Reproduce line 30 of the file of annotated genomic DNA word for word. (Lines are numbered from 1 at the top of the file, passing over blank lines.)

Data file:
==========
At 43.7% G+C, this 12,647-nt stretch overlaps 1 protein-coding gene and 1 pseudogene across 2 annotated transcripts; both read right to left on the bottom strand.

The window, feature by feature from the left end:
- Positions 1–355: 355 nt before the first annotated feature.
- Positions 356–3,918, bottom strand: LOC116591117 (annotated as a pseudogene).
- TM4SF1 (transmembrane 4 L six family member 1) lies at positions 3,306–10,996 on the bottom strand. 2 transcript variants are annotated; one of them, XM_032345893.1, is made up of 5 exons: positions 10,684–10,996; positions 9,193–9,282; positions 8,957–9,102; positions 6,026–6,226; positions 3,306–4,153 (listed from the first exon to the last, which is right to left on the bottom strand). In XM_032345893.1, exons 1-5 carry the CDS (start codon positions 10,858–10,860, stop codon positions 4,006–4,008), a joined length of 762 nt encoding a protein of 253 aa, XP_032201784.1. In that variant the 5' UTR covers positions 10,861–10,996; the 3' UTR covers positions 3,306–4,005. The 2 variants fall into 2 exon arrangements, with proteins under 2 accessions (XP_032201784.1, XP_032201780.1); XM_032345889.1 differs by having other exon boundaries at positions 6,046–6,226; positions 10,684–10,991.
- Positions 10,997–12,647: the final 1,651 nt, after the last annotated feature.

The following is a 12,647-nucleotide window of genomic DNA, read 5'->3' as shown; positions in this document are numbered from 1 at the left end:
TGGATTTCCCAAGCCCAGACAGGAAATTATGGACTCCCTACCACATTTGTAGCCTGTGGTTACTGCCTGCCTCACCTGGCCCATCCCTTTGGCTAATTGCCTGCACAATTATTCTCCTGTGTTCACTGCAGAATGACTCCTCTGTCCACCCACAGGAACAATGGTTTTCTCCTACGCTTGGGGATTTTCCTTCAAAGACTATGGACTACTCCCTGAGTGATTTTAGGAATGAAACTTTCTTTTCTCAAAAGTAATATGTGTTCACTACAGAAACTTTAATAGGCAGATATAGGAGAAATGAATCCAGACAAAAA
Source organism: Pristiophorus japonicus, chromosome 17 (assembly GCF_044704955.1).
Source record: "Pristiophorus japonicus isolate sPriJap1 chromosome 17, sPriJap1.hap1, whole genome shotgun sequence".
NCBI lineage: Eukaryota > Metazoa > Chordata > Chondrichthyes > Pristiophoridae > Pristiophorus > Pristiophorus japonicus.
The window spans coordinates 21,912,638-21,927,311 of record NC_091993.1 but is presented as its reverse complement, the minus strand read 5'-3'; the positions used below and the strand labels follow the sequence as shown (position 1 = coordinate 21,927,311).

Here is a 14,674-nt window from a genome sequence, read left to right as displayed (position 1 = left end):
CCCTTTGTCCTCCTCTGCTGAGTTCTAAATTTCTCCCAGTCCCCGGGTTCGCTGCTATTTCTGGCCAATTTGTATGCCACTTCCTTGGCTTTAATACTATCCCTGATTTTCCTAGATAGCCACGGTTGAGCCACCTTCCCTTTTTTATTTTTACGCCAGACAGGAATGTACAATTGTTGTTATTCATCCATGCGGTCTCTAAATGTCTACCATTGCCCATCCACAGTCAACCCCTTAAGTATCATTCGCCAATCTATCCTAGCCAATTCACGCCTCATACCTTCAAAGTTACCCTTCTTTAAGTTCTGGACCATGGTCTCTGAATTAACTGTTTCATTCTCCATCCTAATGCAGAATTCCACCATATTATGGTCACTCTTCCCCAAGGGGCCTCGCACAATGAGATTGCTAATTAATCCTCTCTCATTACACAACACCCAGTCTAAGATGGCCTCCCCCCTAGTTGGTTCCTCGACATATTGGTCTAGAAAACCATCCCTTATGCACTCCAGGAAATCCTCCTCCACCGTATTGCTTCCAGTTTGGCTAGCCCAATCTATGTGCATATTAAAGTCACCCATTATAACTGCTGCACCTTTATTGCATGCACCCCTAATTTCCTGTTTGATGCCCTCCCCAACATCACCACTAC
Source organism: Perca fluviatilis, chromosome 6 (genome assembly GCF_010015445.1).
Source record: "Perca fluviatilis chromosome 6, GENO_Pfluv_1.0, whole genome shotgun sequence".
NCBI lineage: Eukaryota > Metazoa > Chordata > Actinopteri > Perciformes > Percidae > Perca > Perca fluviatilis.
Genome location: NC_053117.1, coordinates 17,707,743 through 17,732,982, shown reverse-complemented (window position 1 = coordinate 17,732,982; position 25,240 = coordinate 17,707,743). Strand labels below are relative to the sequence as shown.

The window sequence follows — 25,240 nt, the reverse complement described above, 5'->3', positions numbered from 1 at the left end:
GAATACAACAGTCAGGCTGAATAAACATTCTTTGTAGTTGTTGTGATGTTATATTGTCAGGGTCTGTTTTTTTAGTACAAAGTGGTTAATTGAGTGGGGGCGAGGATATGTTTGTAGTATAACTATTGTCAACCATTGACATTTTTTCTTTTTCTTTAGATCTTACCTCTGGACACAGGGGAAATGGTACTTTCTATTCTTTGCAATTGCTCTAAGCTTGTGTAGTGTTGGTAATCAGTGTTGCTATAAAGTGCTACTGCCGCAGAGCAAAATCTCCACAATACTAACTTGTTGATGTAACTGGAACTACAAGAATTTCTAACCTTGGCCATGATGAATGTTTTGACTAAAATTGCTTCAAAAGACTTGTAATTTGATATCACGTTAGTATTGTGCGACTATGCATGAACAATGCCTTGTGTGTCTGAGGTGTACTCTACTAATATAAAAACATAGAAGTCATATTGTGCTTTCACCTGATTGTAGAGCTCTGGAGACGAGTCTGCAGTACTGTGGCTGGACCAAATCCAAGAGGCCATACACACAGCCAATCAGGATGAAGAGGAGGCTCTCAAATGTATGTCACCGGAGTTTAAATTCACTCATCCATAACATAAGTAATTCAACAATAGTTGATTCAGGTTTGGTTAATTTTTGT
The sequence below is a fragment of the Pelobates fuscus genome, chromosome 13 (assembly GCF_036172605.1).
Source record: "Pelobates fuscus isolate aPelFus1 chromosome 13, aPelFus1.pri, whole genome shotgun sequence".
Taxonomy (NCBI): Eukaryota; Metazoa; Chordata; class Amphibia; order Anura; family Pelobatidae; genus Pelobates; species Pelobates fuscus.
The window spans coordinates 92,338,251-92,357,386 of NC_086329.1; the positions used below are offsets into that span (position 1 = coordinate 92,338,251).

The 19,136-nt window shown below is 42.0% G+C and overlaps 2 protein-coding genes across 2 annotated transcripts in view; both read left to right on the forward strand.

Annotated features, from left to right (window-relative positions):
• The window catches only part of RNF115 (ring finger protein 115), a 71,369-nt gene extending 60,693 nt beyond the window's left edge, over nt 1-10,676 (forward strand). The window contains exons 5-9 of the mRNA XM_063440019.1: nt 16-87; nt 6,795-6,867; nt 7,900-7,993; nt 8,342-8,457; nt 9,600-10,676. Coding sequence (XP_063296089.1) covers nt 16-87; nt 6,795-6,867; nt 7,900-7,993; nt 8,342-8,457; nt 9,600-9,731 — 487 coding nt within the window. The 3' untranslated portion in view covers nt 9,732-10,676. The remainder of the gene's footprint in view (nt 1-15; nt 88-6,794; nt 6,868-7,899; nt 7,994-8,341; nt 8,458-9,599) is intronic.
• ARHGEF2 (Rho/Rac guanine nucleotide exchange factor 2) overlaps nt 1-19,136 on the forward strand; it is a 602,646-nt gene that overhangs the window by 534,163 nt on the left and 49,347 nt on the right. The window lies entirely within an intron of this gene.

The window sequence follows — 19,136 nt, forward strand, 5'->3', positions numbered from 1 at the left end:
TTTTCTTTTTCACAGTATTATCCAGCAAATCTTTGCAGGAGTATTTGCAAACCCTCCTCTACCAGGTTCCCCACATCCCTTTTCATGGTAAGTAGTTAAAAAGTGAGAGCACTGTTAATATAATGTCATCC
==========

TTTTCTTTTTCACAGTATTATCCAGCAAATCTTTGCAGGAGTATTTGCAAACCCTCCTCTACCAGGTTCCCCACATCCCTTTTCATGGTAAGTAGTTAAAAAGTGAGAGCACTGTTAATATAATGTCATCC